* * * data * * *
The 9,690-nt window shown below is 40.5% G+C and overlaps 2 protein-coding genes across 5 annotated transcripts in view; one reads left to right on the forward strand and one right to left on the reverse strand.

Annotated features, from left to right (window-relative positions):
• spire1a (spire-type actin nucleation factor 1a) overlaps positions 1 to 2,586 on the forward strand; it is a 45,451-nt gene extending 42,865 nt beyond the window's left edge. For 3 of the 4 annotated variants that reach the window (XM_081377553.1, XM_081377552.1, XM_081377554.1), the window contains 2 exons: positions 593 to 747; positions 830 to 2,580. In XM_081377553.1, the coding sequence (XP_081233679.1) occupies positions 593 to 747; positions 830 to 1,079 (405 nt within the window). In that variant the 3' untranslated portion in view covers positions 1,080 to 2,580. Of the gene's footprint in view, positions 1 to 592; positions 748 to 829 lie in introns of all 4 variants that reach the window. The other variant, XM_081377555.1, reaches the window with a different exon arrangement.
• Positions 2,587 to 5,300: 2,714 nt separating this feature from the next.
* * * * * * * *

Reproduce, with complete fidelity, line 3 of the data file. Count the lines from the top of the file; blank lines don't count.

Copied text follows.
• spire1a (spire-type actin nucleation factor 1a) overlaps positions 1 to 2,586 on the forward strand; it is a 45,451-nt gene extending 42,865 nt beyond the window's left edge. For 3 of the 4 annotated variants that reach the window (XM_081377553.1, XM_081377552.1, XM_081377554.1), the window contains 2 exons: positions 593 to 747; positions 830 to 2,580. In XM_081377553.1, the coding sequence (XP_081233679.1) occupies positions 593 to 747; positions 830 to 1,079 (405 nt within the window). In that variant the 3' untranslated portion in view covers positions 1,080 to 2,580. Of the gene's footprint in view, positions 1 to 592; positions 748 to 829 lie in introns of all 4 variants that reach the window. The other variant, XM_081377555.1, reaches the window with a different exon arrangement.